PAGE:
LGBTQ Art and Artists

By Tara Burk
Outside of the Royal Theater, a brick building with balconies
The Royal Theater, Philadelphia, Pennsylvania, 2015.

Photograph by Tara Burk.

This chapter focuses on LGBTQ art and artists in the United States. Due to the scope of this essay the content is necessarily limited. These locations provide a sampling of LGBTQ contributions to broader social milieus and artistic movements. I have attempted to provide content that is representative in terms of region, diversity, and historical scope.[1] Artworks range from performance to the visual arts; places range from murals to theaters to community centers. Two key characteristics have shaped the histories of the places listed in this chapter: multiple identities and historical context. Although the historical scope of this essay is limited to the twentieth century, there are examples of LGBTQ arts in the United States as far back as the eighteenth century.[2] Read more » [PDF 2.0 MB]

[1] There are several excellent resources on LGBTQ art and artists, including: James Saslow, Pictures and Passions: A History of Homosexuality in the Visual Arts (New York: Viking Penguin, 1999); Harmony Hammond, Lesbian Art in America: A Contemporary History (New York: Rizzoli, 2000); Christopher Reed, Art and Homosexuality: A History of Ideas (New York: Oxford University Press, 2011); Richard Meyer and Catherine Lord, Art and Queer Culture (New York: Phaidon Press, 2013); and Claude J. Summers, ed., The Queer Encyclopedia of the Visual Arts (Jersey City, NJ: Cleis Press).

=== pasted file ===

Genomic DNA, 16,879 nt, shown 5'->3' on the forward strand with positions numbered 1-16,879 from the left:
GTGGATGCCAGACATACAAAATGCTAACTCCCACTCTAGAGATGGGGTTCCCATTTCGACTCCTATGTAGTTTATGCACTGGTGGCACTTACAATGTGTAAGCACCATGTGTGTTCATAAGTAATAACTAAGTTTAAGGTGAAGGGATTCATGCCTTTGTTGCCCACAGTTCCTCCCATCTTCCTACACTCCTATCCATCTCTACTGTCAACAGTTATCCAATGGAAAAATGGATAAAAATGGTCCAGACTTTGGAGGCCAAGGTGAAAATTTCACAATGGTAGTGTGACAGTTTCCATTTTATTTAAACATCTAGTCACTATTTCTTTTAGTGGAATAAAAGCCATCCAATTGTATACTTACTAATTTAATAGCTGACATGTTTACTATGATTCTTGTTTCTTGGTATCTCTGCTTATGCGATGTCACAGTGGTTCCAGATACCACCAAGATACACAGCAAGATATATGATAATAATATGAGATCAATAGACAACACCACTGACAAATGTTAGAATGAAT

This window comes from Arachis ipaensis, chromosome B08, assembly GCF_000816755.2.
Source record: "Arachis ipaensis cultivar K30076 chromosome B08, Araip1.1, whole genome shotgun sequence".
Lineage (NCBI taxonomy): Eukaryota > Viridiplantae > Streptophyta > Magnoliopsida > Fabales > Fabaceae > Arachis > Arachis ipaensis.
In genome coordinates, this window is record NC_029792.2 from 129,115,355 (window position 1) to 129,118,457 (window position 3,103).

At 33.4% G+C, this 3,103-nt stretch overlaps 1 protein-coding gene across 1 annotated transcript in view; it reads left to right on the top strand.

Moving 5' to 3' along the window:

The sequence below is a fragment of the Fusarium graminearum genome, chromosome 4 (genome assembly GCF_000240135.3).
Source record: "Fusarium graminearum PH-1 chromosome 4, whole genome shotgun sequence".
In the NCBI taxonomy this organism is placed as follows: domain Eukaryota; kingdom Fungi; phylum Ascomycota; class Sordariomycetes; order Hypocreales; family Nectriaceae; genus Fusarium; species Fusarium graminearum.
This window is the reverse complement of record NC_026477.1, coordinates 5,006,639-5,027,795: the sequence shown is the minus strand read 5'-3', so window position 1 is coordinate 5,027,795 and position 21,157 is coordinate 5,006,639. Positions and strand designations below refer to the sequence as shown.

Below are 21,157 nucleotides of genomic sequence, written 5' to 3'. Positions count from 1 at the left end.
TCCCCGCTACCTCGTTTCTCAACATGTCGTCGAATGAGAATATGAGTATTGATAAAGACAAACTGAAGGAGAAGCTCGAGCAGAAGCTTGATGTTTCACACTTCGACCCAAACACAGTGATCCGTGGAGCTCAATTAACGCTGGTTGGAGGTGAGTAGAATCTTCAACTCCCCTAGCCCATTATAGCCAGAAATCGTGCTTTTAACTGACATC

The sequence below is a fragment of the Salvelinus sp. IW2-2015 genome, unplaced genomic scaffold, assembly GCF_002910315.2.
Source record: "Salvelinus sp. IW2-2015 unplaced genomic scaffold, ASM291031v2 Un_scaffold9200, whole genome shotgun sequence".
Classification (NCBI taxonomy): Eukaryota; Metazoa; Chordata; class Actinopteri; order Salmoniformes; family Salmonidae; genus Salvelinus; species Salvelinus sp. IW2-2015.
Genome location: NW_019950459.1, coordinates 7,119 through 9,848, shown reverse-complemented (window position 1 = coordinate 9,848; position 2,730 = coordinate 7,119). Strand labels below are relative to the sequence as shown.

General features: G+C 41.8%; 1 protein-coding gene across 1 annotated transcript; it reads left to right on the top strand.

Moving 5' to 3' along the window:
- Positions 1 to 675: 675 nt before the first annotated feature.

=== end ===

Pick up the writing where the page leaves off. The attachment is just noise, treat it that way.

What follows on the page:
[2] In the collection of the New-York Historical Society, Portrait of an Unidentified Woman (c.1700-1725) has long been identified as a likeness of Edward Hyde, who served as Governor of New York and New Jersey from 1702-1708 and was known to appear in public wearing women’s clothing. Pre-twentieth century artists of note who engaged in homoerotic themes include the photographers F. Holland Day, Frances “Fannie” Benjamin Johnston, and Alice Austen, and the painter Thomas Eakins. The Fred Holland Day House is located at 93 Day Street, Norwood, Massachusetts; it was listed on the NRHP on April 18, 1977. Clear Comfort, the Alice Austen House, is located at 2 Hylan Boulevard, Staten Island, New York. It was listed on the NRHP on July 28, 1970, and designated an NHL on April 19, 1993. The Thomas Eakins House is located at 1729 Mount Vernon Street, Philadelphia, Pennsylvania; it was listed on the NRHP on October 15, 1966 and designated an NHL on December 21, 1965.

The views and conclusions contained in the essays are those of the authors and should not be interpreted as representing the opinions or policies of the U.S. Government. Mention of trade names or commercial products does not constitute their endorsement by the U.S. Government.

Part of a series of articles titled LGBTQ America: A Theme Study of Lesbian, Gay, Bisexual, Transgender, and Queer History.

Last updated: November 10, 2021